Micro-fulfilment is gaining traction to augment distribution networks and bring inventory closer to the consumer, presenting an opportunity for scaled-down automation
As retailers deploy Micro-Fulfilment Centres (MFCs) to augment their distribution networks, automated picking solutions provide the speed and space maximization necessary for e-commerce efficiency and profitability.
ABI Research says Automated Storage & Retrieval System (AS/RS) revenue within MFCs is expected to reach US$1.2 billion by 2027, with uptake primarily seen in the grocery and fast-moving consumer goods (FMCG) industries.
“The need for high-density storage and fast fulfilment capabilities allows technologies to scale down and enable a flexible, bespoke frontline distribution network,” said Ryan Wiggin, supply chain management & logistics industry analyst at ABI Research.
He added that in addition to automated high-density storage systems, retailers are also looking to enhance manual picking operations to deliver micro-fulfilment solutions using handheld devices and Goods-to-Person (G2P) mobile robots.
"With over 2/3 of MFCs currently deployed in or alongside existing stores, micro-fulfilment solutions are helping retailers re-imagine how they utilize their current infrastructure to support online delivery."Ryan Wiggin
Delivery times are getting faster, down to a matter of hours for certain products. As demand for alternative shopping experiences like click-and-collect increases, customer attraction and retention rests heavily on effective inventory management and localized delivery capabilities.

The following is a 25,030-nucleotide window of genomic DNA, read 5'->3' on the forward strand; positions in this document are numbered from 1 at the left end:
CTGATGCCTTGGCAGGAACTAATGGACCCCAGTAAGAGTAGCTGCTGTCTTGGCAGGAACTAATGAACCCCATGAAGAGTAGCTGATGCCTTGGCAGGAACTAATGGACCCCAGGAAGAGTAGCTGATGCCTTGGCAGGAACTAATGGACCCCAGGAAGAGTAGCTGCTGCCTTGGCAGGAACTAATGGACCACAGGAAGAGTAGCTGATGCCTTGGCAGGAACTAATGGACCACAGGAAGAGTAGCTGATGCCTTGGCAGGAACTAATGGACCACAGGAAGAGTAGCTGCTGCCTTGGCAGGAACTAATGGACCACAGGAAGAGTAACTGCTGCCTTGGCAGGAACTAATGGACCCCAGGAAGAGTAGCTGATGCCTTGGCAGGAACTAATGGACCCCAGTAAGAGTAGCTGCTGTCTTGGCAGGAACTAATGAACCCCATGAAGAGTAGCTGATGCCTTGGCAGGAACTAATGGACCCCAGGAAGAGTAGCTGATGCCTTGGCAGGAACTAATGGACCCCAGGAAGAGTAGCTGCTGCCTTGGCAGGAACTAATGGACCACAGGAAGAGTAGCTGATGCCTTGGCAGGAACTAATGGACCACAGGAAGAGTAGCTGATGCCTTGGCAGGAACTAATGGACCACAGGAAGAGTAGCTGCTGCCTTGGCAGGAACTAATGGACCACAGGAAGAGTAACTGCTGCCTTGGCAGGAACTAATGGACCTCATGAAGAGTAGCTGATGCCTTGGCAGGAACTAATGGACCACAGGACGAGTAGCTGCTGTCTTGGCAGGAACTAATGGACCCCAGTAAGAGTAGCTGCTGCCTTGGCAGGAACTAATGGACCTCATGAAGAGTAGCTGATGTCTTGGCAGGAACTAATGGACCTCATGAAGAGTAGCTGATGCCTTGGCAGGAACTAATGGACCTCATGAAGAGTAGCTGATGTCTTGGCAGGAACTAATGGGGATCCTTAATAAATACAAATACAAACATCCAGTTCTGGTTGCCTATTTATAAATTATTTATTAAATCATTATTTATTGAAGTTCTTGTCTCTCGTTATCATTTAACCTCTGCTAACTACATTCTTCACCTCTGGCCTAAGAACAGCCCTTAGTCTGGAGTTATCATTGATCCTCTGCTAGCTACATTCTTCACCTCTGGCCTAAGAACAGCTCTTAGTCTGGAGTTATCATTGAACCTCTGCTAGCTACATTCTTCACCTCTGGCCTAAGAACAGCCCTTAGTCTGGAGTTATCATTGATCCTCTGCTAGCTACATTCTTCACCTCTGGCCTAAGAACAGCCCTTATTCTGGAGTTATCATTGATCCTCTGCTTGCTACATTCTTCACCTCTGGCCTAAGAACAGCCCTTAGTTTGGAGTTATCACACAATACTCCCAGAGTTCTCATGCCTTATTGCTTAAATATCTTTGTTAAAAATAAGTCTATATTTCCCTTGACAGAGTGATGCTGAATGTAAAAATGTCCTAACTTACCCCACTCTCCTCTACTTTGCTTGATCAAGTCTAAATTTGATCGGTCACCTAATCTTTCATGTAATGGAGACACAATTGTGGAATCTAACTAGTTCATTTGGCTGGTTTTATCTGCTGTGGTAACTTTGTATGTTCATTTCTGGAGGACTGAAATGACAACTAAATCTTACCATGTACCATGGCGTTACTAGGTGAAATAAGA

A few critical solutions vendors have emerged offering dedicated micro-fulfilment packages, including Alert Innovation, Dematic, Swisslog, and Takeoff Technologies, while companies like Ocado Group are offering MFCs as an additional arm to their existing warehouse automation solutions. Most solutions are underpinned by cube or shuttle-based AS/RS, orchestrated by management systems increasingly incorporating artificial intelligence (AI) capabilities.
Store and warehouse workers are being equipped with more sophisticated handheld devices from companies like Zebra as retailers look to deploy manually operated MFCs within existing stores or facilities and help optimize online order picking. And Autonomous Mobile Robots (AMRs) inVia Robotics, 6 River Systems, and Locus Robotics are seeing deployment in MFCs as an alternative to stationary G2P automation.
Wiggin commented that in industries where online delivery has notoriously been an unprofitable venture, localised, automated MFCs are greatly helping to reduce both cost and picking time.
U.S.-based industry giants like Nordstrom, H-E-B, and Walgreens are leading in MFC solutions adoption. In Asia-Pacific and Europe, MFC solutions vendors are gaining traction signalling wider implementation of automated micro-fulfilment.
"End users must assess current network requirements and understand where micro-fulfilment solutions could offer significant value. Technology vendors must ensure that solutions can be scaled and be adaptable to retailer’s requirements,” concluded Wiggin.
* Editor's note: Comments and stats provided by ABI Research.